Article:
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Thursday, August 11, 2011

One last stop around the house: The DIY bike rack

I realized when posting the French door how-to that I forgot to show my four faithful readers one corner of our house:  the bike rack!

Mr. Great Indoors and I started biking together about a year and a half ago after he had an accident running (darn ankles).  He bought a bike off Craigslist and we started riding together shortly thereafter.  It's an awesome hobby because we can spend time together but still get exercise.  And because both of us have bad knees, it's a lot kinder to our bodies than running ever was.

Unlike that Wal-Mart mountain bike you had when you were ten, road bikes need to stay inside so the components are at their peak performance on every ride.  And when we had two road bikes in the house there wasn't really a good way to store them.  They inevitably ended up leaning against whatever living room wall was closest.  So Mr. GI rigged up a vertical bike rack with a few things he had around.  A 2x4 went vertically, then three horizontal 1x2 scraps (one per bike and a third to stabilize the rack on the ground), two bike hooks per horizontal strip, and drywall screws and anchors to stabilize the rack on the wall.  And, as our agreement stands, Mr. GI built it and I painted it.  Here's a nifty diagram:

And the real thing, which (thanks to wood scraps and paint we had on hand) cost a whopping $1.57:

I didn't include any measurements because this rack was definitely customized to our space.  If you want to make something similar, just make sure you leave enough room for both bikes and factor in the angle between the wall and the rack so your handlebars have enough room.

The paint job will have to be cleaned up every once in a while since the bike grease rubs off, and that lower bike support is the easiest place for Mr. GI to do bike maintenance (the picture above is what that corner of our house looks like pretty often-- that's what I get for marrying a tinkerer).  But overall it's been one of the handiest DIYs we've ever done!  And for under two buckaroos, that's not bad.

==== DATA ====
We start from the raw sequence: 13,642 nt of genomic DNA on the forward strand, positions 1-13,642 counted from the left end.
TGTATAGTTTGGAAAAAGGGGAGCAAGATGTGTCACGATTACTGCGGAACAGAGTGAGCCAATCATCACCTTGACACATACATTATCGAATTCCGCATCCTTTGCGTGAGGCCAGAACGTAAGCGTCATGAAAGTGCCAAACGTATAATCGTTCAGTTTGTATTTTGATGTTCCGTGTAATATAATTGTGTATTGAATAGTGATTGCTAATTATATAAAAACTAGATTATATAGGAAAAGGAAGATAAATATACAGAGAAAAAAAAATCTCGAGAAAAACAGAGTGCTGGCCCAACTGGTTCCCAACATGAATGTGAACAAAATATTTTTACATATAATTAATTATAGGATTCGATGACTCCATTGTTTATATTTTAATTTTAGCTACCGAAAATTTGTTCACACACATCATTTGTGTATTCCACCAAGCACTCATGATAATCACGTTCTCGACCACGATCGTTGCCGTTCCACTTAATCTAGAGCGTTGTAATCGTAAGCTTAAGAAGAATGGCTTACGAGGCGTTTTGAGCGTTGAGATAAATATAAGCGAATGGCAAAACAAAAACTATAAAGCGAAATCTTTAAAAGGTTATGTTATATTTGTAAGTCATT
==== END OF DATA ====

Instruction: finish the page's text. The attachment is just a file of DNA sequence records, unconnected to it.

If you were paying really close attention, you probably noticed three different bikes on that bottom rack:  the Schwinn as Mr. GI bought it (fourth photo), the Schwinn after he painted it this winter (top photo), and the Giant he found for a steal on Craigslist a few months ago (above).  The newly-painted Schwinn eventually took up residence on the man cave wall (the seat was on his new bike), and now one of our friends is borrowing it while she gets the hang of biking.

And since this has been a short post, how about a few gratuitous pictures of Chewy?  He was being such a good model this week when I took my weekly garden pictures that I couldn't  resist.  :-)


  1. I can never get over how incredibly crafty you are. Thanks for posting - I feel a manly adventure for Andy coming on =)

  2. totally LOVE this project! The hubby and I are actually avid cyclists too! We saved forever (because bikes are expensive) and picked up two mid-level Specialized road bikes. I've been part of a cycling family my whole life, but just got into myself in the list 5-ish years. BUT, the hubby has bad knees and after some convincing, he agreed to give it a go! It has been a savior to him and great for both quality time and physical health!!! I tend to share our cycling adventures on our blog when we travel too. :)

    1. Thanks, Ashley! I've got a similar story- my dad could whip my butt on a ride any day because he rides with pros on a weekly basis. It's definitely a great hobby for couples no matter what shape you're in to start with! Glad to know another cyclist/blogger. :-)

  3. We need to make this. how is attached to the wall. can see the needed gap at the bottom. Do the bikes leave marks on the wall?

    1. It is attached with drywall anchors at the top, and unsecured at the base. Obviously we don't have children (and our dog isn't big enough to cause trouble), so if either of those circumstances are the case for you, you may reconsider how to anchor the base. Yes, from time to time the bikes did leave scuffs. We kept an extra quart of matching paint to touch up when needed, but most of the time soap and water (or a Magic Eraser) would take care of any marks. Hope that helps!


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